Over the past week to 10 days, at least in the Yorkton region, we have received what my grandfather would have termed a million-dollar rain.
For grain producers, conditions coming out of spring seeding were generally on the dry side of things. Locally the situation was probably not critical, but there were certainly areas that needed moisture badly.
While the rain here covered a rather significant area, I was travelling to Brandon and back June 15 and the windshield wipers were in use every mile both ways, there are, of course, areas still in need. Such is the reality in a grain growing region the size of the Canadian Prairies.
The rains locally have come down almost perfectly for crops, rain falling slowly enough that it is able to soak in for crops to use.
But, photos recently posted to social media showed the rain which recently hit Swift Current came down in buckets, which, of course, causes localized flooding in urban centres where concrete and asphalt mean water has nowhere to go but to pool.
In rural areas rain can also run off fields, causing erosion, flooding crops, and causing damage.
Again, locally in the Yorkton area we are aware of the impact of heavy rain events, being hit hard in 2010 and 2014.
The damage in the city has seen the municipalities invest millions in the last few years on projects hoped to mitigate heavy rain events moving forward.
The situation here is not unique as many communities and regions have been flooded in recent years, from lake resorts along the Qu’Appelle Valley, to the extensive issues around the Quill Lakes.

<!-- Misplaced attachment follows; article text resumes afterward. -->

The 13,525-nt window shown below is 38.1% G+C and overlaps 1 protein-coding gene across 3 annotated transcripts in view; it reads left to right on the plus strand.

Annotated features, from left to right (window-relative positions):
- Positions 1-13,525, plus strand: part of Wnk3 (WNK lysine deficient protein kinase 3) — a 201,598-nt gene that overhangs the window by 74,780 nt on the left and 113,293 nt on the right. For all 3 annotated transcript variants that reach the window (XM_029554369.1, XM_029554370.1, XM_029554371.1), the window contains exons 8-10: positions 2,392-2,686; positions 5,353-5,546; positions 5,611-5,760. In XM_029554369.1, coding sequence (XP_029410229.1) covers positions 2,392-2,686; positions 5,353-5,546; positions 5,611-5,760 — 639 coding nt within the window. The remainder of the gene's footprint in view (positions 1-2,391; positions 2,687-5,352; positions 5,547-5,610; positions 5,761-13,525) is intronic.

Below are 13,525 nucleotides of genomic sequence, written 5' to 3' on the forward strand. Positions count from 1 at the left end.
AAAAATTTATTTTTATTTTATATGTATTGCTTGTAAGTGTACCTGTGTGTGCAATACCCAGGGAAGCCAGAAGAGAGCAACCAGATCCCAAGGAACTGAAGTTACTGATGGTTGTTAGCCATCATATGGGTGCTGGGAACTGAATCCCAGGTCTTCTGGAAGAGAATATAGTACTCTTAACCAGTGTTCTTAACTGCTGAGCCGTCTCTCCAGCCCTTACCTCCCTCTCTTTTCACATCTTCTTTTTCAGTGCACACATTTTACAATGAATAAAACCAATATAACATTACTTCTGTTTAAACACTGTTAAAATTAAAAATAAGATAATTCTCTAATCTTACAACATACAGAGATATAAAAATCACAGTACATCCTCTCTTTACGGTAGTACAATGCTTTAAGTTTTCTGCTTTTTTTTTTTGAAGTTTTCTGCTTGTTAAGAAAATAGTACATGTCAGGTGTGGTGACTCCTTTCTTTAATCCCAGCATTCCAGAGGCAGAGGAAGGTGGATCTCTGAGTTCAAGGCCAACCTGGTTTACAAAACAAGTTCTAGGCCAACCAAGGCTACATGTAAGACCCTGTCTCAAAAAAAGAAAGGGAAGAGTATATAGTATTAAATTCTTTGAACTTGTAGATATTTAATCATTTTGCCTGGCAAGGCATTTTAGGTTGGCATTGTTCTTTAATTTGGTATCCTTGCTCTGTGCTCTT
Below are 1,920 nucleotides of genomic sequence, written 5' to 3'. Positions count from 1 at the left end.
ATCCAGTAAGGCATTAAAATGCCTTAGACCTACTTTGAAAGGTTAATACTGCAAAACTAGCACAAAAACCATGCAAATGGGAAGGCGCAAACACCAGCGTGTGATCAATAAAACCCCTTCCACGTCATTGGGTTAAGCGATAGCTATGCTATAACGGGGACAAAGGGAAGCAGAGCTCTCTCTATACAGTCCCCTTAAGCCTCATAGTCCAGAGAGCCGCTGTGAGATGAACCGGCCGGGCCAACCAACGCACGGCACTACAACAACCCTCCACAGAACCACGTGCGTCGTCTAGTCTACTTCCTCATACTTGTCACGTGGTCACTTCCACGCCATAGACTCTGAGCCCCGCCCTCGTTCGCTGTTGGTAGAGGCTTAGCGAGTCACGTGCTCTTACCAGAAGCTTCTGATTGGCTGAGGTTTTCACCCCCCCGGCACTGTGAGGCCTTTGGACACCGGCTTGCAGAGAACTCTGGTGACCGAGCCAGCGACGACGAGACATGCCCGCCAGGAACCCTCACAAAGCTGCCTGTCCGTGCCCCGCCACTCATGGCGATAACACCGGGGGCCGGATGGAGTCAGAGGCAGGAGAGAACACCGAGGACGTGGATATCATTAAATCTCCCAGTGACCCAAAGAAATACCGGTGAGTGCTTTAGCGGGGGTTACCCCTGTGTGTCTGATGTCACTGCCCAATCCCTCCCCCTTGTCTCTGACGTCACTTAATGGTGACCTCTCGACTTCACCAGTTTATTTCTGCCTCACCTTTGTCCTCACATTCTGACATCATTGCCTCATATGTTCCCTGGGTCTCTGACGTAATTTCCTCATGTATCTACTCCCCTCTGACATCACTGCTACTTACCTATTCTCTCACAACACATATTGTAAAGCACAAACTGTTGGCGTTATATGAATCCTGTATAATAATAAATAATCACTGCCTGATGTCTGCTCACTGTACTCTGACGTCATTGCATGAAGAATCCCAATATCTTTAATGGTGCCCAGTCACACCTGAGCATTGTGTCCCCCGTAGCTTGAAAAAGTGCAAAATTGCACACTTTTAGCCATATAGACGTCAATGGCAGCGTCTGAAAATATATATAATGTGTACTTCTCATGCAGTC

This situation may become more the norm, unfortunately.
A University of Saskatchewan study shows an increase in the frequency of heavy rain events in North America.
The research, in affiliation with the university’s Global Institute for Water Security, looked at weather data from around the world from 1964 to 2013.
Using a model to look at the situation over the years, the study suggests there have been 8.4 per cent more heavy rain events in North America in the last 10 years of the study compared to minus six percent in the first 10 years, according to a recent Western Producer story.
That should be a disturbing trend for producers.
On the Canadian Prairies producers rely on timely rains to grow a crop in a region that would be an arid one if not for the long months of winter. Should rains become more torrential in nature on a more regular basis, the situation will not be good for food production.
With that in mind greater research is clearly needed, and more awareness of what might be developing in terms of weather patterns.